FMCSA denies small business trucker exemption from ELD mandate

The Federal Motor Carrier Safety Administration (FMCSA) denied a request from the Owner-Operator Independent Drivers Association (OOIDA) to be exempted from federal regulations requiring electronic logging devices on commercial trucks.

“We are puzzled and disappointed at the response from the agency. For months, the FMCSA has been granting exemptions to other organizations, some not even actually in trucking, but relying on trucks for their businesses,” said Todd Spencer, president of OOIDA.

OOIDA said in its request that small-business truckers that have already proven their ability to operate safely should not be subject to purchasing costly, unproven and uncertified devices. OOIDA had requested a five-year exemption for motor carriers classified as small businesses according to the Small Business Administration and with a proven safety history with no attributable at-fault crashes, and who do not have a carrier safety rating of “unsatisfactory.”

“Congress is taking notice that the mandate was not ready for prime time,” said Spencer. “There are numerous legislative proposals that would provide relief from the mandate and we’re hoping Congress moves forward with them.”

Among the numerous concerns cited in the request, the issue of self-certification of vendors is one of the biggest issues brought up by OOIDA.

FMCSA has stated that they do not know if the self-certified ELD’s listed on their website fulfill regulatory requirements in the mandate.

“Most small-business motor carriers can ill afford to make these purchases only to learn later that the ELD is non-compliant. Yet they are required to do so or risk violation,” said Spencer.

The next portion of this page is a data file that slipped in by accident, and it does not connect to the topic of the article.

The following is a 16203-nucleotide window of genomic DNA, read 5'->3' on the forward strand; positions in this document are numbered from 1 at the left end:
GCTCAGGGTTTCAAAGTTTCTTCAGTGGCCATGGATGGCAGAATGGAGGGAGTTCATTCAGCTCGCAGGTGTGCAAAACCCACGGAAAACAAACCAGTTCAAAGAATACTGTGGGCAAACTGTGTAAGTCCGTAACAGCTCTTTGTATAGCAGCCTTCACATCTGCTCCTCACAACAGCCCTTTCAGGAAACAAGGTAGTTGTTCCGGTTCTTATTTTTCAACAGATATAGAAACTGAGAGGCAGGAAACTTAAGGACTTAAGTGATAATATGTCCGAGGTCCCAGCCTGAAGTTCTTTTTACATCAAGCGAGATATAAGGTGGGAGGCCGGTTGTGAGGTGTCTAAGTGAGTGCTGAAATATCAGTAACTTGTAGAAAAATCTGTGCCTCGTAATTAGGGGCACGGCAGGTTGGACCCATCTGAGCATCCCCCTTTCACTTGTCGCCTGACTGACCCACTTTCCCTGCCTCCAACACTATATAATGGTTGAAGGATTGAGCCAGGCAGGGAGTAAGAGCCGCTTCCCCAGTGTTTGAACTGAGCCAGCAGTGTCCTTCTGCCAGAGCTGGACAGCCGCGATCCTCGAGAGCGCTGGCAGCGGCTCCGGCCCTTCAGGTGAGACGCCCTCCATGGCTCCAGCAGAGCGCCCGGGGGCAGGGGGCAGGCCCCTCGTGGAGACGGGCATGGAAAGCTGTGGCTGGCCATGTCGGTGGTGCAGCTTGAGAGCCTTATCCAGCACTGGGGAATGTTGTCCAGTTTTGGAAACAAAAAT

A five-year exemption would provide necessary time for ELD manufacturers to be fully vetted by the agency, which would alleviate small-business motor carriers from learning that they purchased a device that could damage their vehicles electronic control module or be hacked.

OOIDA is part of a diverse coalition of industry representatives that has spoken out against the mandate.

The ELD mandate is estimated to cost impacted stakeholders more than $2 billion annually, making it one of the most expensive federal transportation rulemakings over the last decade. It is a massive unfunded mandate that provides no safety, economic, or productivity benefits for most ensnared by the mandate, according to OOIDA.

Commercial truck drivers are restricted to a limited number of working and driving hours under current regulations. The FMCSA’s mandate requires that truck drivers use ELDs to track their driving and non-driving activities even though such devices can only track movement and location of a vehicle. OOIDA contends that requiring electronic monitoring devices on commercial vehicles does not advance safety since they are no more reliable than paper logbooks for recording compliance with hours-of-service regulations.

OOIDA is the only national trade association representing the interests of small-business trucking professionals and professional truck drivers. The Association currently has more than 160,000 members nationwide. OOIDA was established in 1973 and is headquartered in the Kansas City, Missouri area.

According to FMCSA, the electronic logging device mandate is working. Since the ELD mandate went fully into effect April 1 with the Commercial Vehicle Safety Alliance’s Out-of-Service criteria for ELDs, less than one percent (4,720) of all driver inspections (559,940) have resulted in the driver being cited for operating without a required ELD or grandfathered AOBRD, the agency reported.

According to the agency, only 0.64 percent of driver inspections in May had at least one hours-of-service violation.

Compare this to a year earlier, in May 2017, when 1.3 percent of driver inspections had at least one hours-of-service violation.

Meanwhile, trucking interests are pushing for legislation on Capitol Hill that would reform the underlying hours of service regulations, now that strict enforcement is highlighting some of the operational difficulties with the rules, such as the Honest Operators Undertake Road Safety, or HOURS, Act (H.R. 6178). Other bills would ease the rules for specific types of trucking, most specifically livestock haulers, according to